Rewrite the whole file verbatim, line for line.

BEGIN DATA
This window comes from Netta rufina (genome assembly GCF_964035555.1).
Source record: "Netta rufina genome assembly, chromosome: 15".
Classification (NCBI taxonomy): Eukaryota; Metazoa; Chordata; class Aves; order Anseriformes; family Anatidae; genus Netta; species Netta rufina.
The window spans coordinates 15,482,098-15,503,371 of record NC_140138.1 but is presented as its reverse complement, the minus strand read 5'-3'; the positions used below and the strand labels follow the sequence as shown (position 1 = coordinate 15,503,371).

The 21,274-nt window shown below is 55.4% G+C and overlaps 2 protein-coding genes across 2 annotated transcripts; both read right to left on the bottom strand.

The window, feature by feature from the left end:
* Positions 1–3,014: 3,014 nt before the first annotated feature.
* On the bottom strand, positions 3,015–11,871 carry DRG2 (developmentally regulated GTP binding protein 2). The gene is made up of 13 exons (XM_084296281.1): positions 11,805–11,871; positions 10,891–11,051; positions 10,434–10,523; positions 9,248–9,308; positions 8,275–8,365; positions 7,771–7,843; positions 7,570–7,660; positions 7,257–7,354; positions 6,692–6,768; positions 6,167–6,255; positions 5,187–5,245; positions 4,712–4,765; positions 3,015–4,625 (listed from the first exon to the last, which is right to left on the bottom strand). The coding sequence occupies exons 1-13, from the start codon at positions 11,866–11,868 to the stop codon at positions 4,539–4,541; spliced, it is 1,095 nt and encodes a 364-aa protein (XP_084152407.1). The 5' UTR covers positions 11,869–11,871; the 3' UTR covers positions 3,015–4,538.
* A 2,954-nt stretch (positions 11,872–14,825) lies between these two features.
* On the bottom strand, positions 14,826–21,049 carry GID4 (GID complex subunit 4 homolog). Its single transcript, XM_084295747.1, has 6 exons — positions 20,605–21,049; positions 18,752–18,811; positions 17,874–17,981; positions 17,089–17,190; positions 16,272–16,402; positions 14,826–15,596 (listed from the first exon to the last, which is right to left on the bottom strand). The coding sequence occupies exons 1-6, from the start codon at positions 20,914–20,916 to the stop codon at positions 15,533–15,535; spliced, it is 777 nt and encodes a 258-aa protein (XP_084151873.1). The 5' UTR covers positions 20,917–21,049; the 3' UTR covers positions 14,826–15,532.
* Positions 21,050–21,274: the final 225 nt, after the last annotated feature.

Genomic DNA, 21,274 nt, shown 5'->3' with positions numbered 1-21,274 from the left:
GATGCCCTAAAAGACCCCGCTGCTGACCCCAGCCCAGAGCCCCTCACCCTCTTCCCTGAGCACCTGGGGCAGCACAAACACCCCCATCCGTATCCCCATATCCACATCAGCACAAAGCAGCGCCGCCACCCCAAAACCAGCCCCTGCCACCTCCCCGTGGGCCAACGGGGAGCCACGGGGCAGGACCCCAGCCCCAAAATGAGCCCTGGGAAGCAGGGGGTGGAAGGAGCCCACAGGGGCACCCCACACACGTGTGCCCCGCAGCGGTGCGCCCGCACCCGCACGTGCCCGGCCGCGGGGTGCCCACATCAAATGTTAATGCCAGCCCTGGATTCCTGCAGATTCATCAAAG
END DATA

This window comes from Netta rufina (genome assembly GCF_964035555.1).
Source record: "Netta rufina genome assembly, chromosome: 15".
Classification (NCBI taxonomy): Eukaryota; Metazoa; Chordata; class Aves; order Anseriformes; family Anatidae; genus Netta; species Netta rufina.
The window spans coordinates 15,482,098-15,503,371 of record NC_140138.1 but is presented as its reverse complement, the minus strand read 5'-3'; the positions used below and the strand labels follow the sequence as shown (position 1 = coordinate 15,503,371).

The 21,274-nt window shown below is 55.4% G+C and overlaps 2 protein-coding genes across 2 annotated transcripts; both read right to left on the bottom strand.

The window, feature by feature from the left end:
* Positions 1–3,014: 3,014 nt before the first annotated feature.
* On the bottom strand, positions 3,015–11,871 carry DRG2 (developmentally regulated GTP binding protein 2). The gene is made up of 13 exons (XM_084296281.1): positions 11,805–11,871; positions 10,891–11,051; positions 10,434–10,523; positions 9,248–9,308; positions 8,275–8,365; positions 7,771–7,843; positions 7,570–7,660; positions 7,257–7,354; positions 6,692–6,768; positions 6,167–6,255; positions 5,187–5,245; positions 4,712–4,765; positions 3,015–4,625 (listed from the first exon to the last, which is right to left on the bottom strand). The coding sequence occupies exons 1-13, from the start codon at positions 11,866–11,868 to the stop codon at positions 4,539–4,541; spliced, it is 1,095 nt and encodes a 364-aa protein (XP_084152407.1). The 5' UTR covers positions 11,869–11,871; the 3' UTR covers positions 3,015–4,538.
* A 2,954-nt stretch (positions 11,872–14,825) lies between these two features.
* On the bottom strand, positions 14,826–21,049 carry GID4 (GID complex subunit 4 homolog). Its single transcript, XM_084295747.1, has 6 exons — positions 20,605–21,049; positions 18,752–18,811; positions 17,874–17,981; positions 17,089–17,190; positions 16,272–16,402; positions 14,826–15,596 (listed from the first exon to the last, which is right to left on the bottom strand). The coding sequence occupies exons 1-6, from the start codon at positions 20,914–20,916 to the stop codon at positions 15,533–15,535; spliced, it is 777 nt and encodes a 258-aa protein (XP_084151873.1). The 5' UTR covers positions 20,917–21,049; the 3' UTR covers positions 14,826–15,532.
* Positions 21,050–21,274: the final 225 nt, after the last annotated feature.

Genomic DNA, 21,274 nt, shown 5'->3' with positions numbered 1-21,274 from the left:
GATGCCCTAAAAGACCCCGCTGCTGACCCCAGCCCAGAGCCCCTCACCCTCTTCCCTGAGCACCTGGGGCAGCACAAACACCCCCATCCGTATCCCCATATCCACATCAGCACAAAGCAGCGCCGCCACCCCAAAACCAGCCCCTGCCACCTCCCCGTGGGCCAACGGGGAGCCACGGGGCAGGACCCCAGCCCCAAAATGAGCCCTGGGAAGCAGGGGGTGGAAGGAGCCCACAGGGGCACCCCACACACGTGTGCCCCGCAGCGGTGCGCCCGCACCCGCACGTGCCCGGCCGCGGGGTGCCCACATCAAATGTTAATGCCAGCCCTGGATTCCTGCAGATTCATCAAAG